As to Gnosis and Docetism, I admit I tend to see these (mainly) as subsequent interpretations of Christianity rather than as preceding belief systems about entities other than Jesus. I am wiling to be persuaded otherwise, of course.

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Re: 'Judas of Nazareth' by Daniel Unterbrink

Post by MrMacSon » Sat Dec 30, 2017 3:53 pm

archibald wrote:
Sat Dec 30, 2017 3:24 pm
There is another possibility, not often aired (I say that while admitting I am not an expert who would know how often it is aired) that 'Paul' tailored his theology to his audience, in order to make it more absorbable by and acceptable to them. In this sense, it's his audience who may have been more (previously) exposed to 'non-Judean' ideas, not Paul himself. Think chameleon. Think salesman.

Why not? He apparently did a rather sudden 180-degree turnabout in relation to his approach to followers of Jesus.
I certainly think Paul was [mostly] preaching to non-Judeans. Someone recently commented that preaching was to or about Israel in the pre-resurrection passages, but to the gentiles in the post-resurrection passages/accounts, which is an interesting slant.


archibald wrote:
Sat Dec 30, 2017 3:16 pm
.. Paul as Docetic or Gnostic....I won't counter.
archibald wrote:
Sat Dec 30, 2017 3:24 pm
As to Gnosis and Docetism, I admit I tend to see these (mainly) as subsequent interpretations of Christianity rather than as preceding belief systems about entities other than Jesus. I am wiling to be persuaded otherwise, of course.
I tend to think Christianity arose out of a Gnostic or Docetic milieu, in conjunction with competing tanna'im as they debated how they should record the Oral Torah.

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Re: 'Judas of Nazareth' by Daniel Unterbrink

Post by archibald » Sat Dec 30, 2017 4:31 pm

MrMacSon wrote:
Sat Dec 30, 2017 3:53 pm
I tend to think Christianity arose out of a Gnostic or Docetic milieu, in conjunction with competing tanna'im as they debated how they should record the Oral Torah.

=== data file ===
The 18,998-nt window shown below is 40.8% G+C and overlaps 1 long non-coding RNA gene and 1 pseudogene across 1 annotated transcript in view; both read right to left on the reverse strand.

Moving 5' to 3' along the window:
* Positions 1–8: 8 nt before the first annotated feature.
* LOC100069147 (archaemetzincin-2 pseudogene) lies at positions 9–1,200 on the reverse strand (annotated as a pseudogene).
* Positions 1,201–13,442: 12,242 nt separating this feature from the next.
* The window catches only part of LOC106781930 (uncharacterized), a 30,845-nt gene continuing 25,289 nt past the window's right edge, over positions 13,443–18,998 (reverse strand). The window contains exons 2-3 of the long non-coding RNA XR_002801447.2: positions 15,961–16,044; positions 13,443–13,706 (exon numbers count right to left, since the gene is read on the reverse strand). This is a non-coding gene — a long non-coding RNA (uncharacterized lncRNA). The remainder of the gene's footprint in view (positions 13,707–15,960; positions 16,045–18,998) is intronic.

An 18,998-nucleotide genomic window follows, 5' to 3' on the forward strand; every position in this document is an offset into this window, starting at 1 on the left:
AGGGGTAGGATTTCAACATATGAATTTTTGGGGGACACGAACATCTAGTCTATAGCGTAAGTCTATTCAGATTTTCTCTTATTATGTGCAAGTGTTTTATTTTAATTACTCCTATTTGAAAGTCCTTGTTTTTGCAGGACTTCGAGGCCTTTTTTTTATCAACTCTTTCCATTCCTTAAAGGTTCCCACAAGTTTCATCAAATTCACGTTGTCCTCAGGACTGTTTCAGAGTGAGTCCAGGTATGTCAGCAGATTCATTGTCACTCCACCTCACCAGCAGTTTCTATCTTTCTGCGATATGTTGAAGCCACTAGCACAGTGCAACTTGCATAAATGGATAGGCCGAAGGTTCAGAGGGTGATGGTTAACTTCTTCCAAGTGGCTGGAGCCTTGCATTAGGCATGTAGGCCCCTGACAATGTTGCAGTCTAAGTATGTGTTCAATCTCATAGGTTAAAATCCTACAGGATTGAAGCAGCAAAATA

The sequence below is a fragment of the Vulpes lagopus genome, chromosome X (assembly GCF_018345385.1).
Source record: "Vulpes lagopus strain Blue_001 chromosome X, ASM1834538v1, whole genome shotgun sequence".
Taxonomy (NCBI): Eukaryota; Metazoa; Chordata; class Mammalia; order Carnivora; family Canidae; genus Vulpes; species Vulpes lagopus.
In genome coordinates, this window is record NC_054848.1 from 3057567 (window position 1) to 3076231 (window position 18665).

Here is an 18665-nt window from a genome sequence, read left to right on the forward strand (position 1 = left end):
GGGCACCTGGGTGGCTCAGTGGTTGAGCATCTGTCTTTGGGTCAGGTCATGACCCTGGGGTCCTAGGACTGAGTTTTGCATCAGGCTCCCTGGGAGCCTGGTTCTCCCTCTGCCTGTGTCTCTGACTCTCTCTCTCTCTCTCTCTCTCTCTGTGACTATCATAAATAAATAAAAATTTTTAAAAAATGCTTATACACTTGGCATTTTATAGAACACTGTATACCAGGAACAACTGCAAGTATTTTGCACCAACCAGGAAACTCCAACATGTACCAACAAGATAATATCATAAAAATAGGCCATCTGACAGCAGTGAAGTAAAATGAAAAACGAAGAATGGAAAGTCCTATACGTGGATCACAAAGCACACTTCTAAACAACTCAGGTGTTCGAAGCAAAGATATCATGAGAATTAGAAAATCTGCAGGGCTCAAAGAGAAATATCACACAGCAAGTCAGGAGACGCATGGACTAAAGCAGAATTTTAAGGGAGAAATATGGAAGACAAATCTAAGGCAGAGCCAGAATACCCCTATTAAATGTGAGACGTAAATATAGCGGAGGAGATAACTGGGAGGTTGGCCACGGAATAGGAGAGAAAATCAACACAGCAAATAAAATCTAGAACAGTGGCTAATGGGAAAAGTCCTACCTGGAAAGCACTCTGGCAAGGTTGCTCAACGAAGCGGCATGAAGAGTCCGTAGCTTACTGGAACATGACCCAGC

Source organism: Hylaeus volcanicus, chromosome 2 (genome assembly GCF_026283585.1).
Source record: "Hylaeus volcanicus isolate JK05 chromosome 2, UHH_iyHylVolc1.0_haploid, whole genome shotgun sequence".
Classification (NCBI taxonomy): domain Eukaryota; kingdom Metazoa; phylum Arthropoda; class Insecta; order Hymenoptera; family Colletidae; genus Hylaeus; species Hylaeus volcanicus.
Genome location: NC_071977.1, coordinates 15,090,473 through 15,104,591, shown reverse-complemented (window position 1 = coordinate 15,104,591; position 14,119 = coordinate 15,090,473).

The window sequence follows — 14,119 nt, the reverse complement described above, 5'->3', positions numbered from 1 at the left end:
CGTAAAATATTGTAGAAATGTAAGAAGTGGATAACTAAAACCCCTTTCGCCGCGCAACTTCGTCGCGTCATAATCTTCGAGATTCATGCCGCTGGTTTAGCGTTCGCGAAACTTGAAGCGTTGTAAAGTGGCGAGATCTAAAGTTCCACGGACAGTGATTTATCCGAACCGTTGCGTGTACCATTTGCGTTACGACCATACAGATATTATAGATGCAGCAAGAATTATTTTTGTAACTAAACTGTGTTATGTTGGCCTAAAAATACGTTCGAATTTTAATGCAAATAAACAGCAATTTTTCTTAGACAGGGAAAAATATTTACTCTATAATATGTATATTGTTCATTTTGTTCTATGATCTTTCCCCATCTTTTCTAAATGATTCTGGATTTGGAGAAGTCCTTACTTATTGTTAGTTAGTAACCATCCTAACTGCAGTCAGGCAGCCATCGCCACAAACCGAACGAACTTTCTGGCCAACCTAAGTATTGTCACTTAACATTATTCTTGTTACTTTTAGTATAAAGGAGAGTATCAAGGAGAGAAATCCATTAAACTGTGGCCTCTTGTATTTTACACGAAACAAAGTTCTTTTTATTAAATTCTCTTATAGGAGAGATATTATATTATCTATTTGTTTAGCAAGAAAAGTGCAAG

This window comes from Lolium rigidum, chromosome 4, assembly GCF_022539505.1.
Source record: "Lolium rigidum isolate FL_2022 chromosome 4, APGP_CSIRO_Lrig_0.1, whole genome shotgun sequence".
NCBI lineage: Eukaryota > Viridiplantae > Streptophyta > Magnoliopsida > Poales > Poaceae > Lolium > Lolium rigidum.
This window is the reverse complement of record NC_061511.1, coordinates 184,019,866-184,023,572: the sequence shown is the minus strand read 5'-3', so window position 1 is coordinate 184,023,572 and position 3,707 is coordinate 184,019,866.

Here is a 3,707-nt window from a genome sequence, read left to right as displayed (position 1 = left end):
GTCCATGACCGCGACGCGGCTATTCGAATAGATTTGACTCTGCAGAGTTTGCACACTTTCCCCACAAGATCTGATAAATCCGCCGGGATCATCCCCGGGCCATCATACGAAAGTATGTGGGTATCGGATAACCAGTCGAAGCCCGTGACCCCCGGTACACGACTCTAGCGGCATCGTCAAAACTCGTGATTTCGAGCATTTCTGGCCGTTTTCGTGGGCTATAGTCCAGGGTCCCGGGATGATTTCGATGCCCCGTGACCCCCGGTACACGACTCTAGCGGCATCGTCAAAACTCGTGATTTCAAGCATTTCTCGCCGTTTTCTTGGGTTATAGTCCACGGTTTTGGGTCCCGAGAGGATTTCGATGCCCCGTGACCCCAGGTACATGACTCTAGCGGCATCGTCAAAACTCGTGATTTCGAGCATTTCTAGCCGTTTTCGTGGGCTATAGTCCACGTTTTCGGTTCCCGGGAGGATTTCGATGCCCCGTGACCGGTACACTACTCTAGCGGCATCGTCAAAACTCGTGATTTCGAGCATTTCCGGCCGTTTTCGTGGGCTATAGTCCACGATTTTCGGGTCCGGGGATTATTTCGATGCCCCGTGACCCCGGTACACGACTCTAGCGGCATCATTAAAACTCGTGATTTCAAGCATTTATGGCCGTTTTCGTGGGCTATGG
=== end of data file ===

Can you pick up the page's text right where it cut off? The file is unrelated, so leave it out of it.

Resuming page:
It would definitely be unwise of me to disagree, especially about the gnosis. The Jewish encyclopaedia, for example, is happy to say that its origins preceded Christianity.

http://www.jewishencyclopedia.com/artic ... gnosticism

What role it played in early Christianity would be difficult for me to have an informed opinion on at this time. But since I have only come here to bounce opinions around, obtain (and perhaps in return provide) food for further thought, and not to necessarily arrive at a final position, it is useful to have it added to relevant considerations. :)

archibald
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Re: 'Judas of Nazareth' by Daniel Unterbrink

Post by archibald » Sat Dec 30, 2017 4:39 pm

As to Docetism, the only entry I could find in the Jewish Encylclopaedia was this:

http://www.jewishencyclopedia.com/artic ... stament-of

Which the writer of the entry feels sure is of Jewish rather than Christian origin.

Possible Essene writer, apparently. Or Pharisee.

Wiki says 1st or 2nd C dating:

https://en.wikipedia.org/wiki/Testament_of_Abraham

Apparently contains ancient humour and satire.

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Re: 'Judas of Nazareth' by Daniel Unterbrink

Post by Peter Kirby » Sat Dec 30, 2017 5:04 pm

Jax wrote:
Sat Dec 30, 2017 2:15 pm
Does it seem reasonable that Tacitus had not read Josephus?
It's widely believed (by historians) that Tacitus read Josephus, for some of his reporting / knowledge of the Jewish revolt.

I don't have the references handy.
"... almost every critical biblical position was earlier advanced by skeptics." - Raymond Brown